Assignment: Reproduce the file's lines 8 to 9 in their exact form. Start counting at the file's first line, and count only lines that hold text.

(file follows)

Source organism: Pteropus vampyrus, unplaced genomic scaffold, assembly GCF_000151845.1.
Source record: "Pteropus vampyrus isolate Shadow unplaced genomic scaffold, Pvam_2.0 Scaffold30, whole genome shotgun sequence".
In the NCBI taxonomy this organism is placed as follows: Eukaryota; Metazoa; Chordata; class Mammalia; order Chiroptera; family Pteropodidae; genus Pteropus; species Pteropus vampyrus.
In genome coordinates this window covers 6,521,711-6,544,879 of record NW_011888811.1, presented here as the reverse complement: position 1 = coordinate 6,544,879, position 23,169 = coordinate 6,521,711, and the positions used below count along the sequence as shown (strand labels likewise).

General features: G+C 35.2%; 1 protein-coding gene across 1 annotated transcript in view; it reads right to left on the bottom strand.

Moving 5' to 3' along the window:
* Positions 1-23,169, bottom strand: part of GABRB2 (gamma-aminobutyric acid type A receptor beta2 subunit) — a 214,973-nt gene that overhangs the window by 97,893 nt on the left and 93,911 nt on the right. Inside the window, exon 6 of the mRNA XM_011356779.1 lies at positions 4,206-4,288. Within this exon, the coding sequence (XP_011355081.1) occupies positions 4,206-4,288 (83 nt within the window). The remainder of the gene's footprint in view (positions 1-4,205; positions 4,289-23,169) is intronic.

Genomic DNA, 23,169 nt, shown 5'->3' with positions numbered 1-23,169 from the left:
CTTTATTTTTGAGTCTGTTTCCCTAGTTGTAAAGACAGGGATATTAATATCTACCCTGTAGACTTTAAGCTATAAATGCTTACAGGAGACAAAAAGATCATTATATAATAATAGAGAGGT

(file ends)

Genomic DNA, 23,169 nt, shown 5'->3' with positions numbered 1-23,169 from the left:
CTTTATTTTTGAGTCTGTTTCCCTAGTTGTAAAGACAGGGATATTAATATCTACCCTGTAGACTTTAAGCTATAAATGCTTACAGGAGACAAAAAGATCATTATATAATAATAGAGAGGT